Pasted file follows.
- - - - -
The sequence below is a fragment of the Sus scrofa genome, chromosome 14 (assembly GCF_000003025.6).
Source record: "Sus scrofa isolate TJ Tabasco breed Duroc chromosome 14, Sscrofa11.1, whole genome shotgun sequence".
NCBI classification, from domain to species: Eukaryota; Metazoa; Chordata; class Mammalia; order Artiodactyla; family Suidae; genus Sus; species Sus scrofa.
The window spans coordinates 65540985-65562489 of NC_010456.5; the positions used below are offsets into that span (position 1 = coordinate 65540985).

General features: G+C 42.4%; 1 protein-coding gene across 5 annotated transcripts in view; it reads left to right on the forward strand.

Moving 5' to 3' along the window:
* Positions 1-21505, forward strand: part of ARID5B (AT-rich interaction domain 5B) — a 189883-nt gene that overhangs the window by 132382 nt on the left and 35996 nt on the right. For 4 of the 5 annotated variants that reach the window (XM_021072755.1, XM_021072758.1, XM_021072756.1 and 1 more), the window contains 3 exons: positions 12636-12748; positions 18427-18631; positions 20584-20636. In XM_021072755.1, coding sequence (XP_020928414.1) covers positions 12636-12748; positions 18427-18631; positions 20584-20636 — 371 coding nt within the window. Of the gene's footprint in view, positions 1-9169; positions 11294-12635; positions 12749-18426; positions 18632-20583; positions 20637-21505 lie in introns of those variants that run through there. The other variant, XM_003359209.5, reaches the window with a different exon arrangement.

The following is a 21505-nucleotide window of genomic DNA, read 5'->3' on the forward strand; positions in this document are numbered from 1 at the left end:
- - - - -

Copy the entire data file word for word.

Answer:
The sequence below is a fragment of the Sus scrofa genome, chromosome 14 (assembly GCF_000003025.6).
Source record: "Sus scrofa isolate TJ Tabasco breed Duroc chromosome 14, Sscrofa11.1, whole genome shotgun sequence".
NCBI classification, from domain to species: Eukaryota; Metazoa; Chordata; class Mammalia; order Artiodactyla; family Suidae; genus Sus; species Sus scrofa.
The window spans coordinates 65540985-65562489 of NC_010456.5; the positions used below are offsets into that span (position 1 = coordinate 65540985).

General features: G+C 42.4%; 1 protein-coding gene across 5 annotated transcripts in view; it reads left to right on the forward strand.

Moving 5' to 3' along the window:
* Positions 1-21505, forward strand: part of ARID5B (AT-rich interaction domain 5B) — a 189883-nt gene that overhangs the window by 132382 nt on the left and 35996 nt on the right. For 4 of the 5 annotated variants that reach the window (XM_021072755.1, XM_021072758.1, XM_021072756.1 and 1 more), the window contains 3 exons: positions 12636-12748; positions 18427-18631; positions 20584-20636. In XM_021072755.1, coding sequence (XP_020928414.1) covers positions 12636-12748; positions 18427-18631; positions 20584-20636 — 371 coding nt within the window. Of the gene's footprint in view, positions 1-9169; positions 11294-12635; positions 12749-18426; positions 18632-20583; positions 20637-21505 lie in introns of those variants that run through there. The other variant, XM_003359209.5, reaches the window with a different exon arrangement.

The following is a 21505-nucleotide window of genomic DNA, read 5'->3' on the forward strand; positions in this document are numbered from 1 at the left end: